Water, fluids and exercise should not be separated.

Fluides and Exercises

Water, we have all heard how water is important to us whether you exercise or not, but do your really understand the implication of not having adequate amount of water or for that matter did you know that having too much water can be a problem? Water makes up approximately 60% of the body’s weight and must be consumed regularly.

Dehydration is the process of losing water from the body and rehydration the process of gaining body water and euhydration is the state of being in water balance. Hyperhydration is a state of being in positive water balance (water excess) and hypohydration the state of being in negative water balance (water deficit). euhydration is not a steady state but rather is a dynamic state in that we continually lose water from the body and there may be a time delay before replacing it or we may take in a slight excess and then lose this.

The main routes of water loss from the body are the urinary system, the skin, the gastrointestinal tract and the respiratory surfaces. our goal is to rehydration to euhydration. not easy for those of us who are not midful of our fluid intake. haveing water is importaant.

Water plays a critical role in an your mental and physical performance, yet most people have a tendency to avoid consuming water throughout the day and generally focus on consumption during exercise only. This practice be the cause for poor physical and mental performance. don’t wait till your thirsty.

Thirst is a poor predictor fluid needs. By the time the thirst reflex is felt, dehydration has already occurred, which can result in losing your competitive edge, or just feeling well. don’t dehydrate.

Dehydration is an issue and does cause a drop in energy and other important functions , but people get by and simply put it down to a busy day, they think that they may not have eaten well or need to rest more, very rarely do people deduce that it is possible dehydration why they are not feeling well or doing well.

“Once you are dehydrate, It can take up to two days to fully rehydrate the body back to normal.”

There are two different types of dehydration: voluntary and involuntary.

  1. Voluntary dehydration normally occurs when an athlete ignores the need to drink, has a poor thirst reflex, and/or refuses to carry a water bottle and consume fluids before and during exercise. Some athletes involved in sports with weight classifications, such as wrestlers, boxers, Mixed martial arts, will intentionally withhold fluids to meet weight requirements of the sport.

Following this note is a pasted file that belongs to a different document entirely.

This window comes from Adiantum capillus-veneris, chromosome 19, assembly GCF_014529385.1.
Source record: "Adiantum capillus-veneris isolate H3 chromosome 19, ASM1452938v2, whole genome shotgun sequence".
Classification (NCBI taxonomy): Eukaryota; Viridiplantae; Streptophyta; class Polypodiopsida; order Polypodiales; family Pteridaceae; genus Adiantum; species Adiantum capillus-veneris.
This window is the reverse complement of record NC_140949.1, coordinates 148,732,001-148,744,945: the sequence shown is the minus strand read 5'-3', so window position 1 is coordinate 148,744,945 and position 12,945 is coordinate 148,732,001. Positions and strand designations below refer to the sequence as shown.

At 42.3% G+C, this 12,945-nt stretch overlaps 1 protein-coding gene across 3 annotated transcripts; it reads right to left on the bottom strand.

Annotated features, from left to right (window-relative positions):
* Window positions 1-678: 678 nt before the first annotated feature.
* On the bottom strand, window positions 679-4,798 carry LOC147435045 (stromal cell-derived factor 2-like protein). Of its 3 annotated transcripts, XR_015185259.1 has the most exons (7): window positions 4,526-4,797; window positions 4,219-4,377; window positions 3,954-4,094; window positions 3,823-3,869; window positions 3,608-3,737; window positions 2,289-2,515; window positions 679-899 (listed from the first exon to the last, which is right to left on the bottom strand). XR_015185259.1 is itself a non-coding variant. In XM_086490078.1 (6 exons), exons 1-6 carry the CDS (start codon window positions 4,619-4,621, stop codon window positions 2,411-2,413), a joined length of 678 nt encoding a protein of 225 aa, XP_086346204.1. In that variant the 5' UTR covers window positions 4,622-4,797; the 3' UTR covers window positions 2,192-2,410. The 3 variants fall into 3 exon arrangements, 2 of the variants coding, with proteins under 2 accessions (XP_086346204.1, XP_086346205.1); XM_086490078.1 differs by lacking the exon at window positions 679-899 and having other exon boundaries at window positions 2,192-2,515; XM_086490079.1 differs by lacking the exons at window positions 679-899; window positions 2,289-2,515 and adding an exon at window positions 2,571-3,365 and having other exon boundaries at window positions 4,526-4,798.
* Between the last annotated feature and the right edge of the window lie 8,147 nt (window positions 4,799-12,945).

2. Involuntary dehydration occurs when the athlete does not have control over his or her fluid consumption or the rate at which the fluids can be lost and absorbed. This often happens when an athlete’s sweat rate exceeds his or her ability to consume and absorb fluids from the stomach into the circulation. Some athletes are sometimes unable to access fluids on a consistent basis because of the demands of their sport.

On a brighter note Here is some advantages of the right amount of water/fluids in your body:

  1. Regulates body temperature (evaporative cooling)
  2. Promotes waste product removal from the exercising muscle
  3. Helps to prevent injuries
  4. Lubricates joints
  5. Maintains blood flow and oxygen to the exercising muscle
  6. Aids in digestion
  7. Optimizes muscle contraction
  8. Decreases mental and physical fatigue

Big question, how much water or fluid do you need? I want to make a side note here, when it comes to working out physical activity you may need more than water depending on how much you have perspired and other other factors. I will talk about sports drinks next time. for now I will use the term fluids. For every day normal actives low impact day it is about 8 glasses of water a day.

If on the other hand you are going to get physical, medium to moderate activity, then you should weigh yourself in dry, light weight clothing (or before and after exercise. After exercise, dry off all sweat.

For every 500 grams (500ml /2 cups) lost, 700ml (3 cups) of fluid need
to be consumed. The extra 250ml (1 cup) of fluid are needed to offset urinary and respiratory losses that continue after exercise.

So 15 to 30 minutes Before practice/competition:
Consume 250 to 500ml (1 to 2 cups ) of fluid.

During practice/competitionevery 15 to 20 minutes: Consume 150 to 350ml (0.5 to 1.5 cups).

After practice/competition: Consume 600 ml ( 2.5cups) of fluid for every half a kilogram lost.

Too much of a good thing can also be a problem, excessive amounts of water know as Hyponatremia. Athletes become susceptible to hyponatremia when they replace sweat
losses with water only or consume excessive amounts of
water before exercise. The optimal volume of fluid absorbed from the stomach is approximately 600 milliliters (2.5 cups) in the average athlete. Exceeding the 600-milliliter range has the potential to cause gastrointestinal issues and vomiting.

More to come on this subjet soon..

Cheers 😉


One Comment on “Water, fluids and exercise should not be separated.

  1. I’ve never weighed myself before and after intense exercise to see my weight difference! Will do this. I’d be very interested to see my results! This was eye opening.

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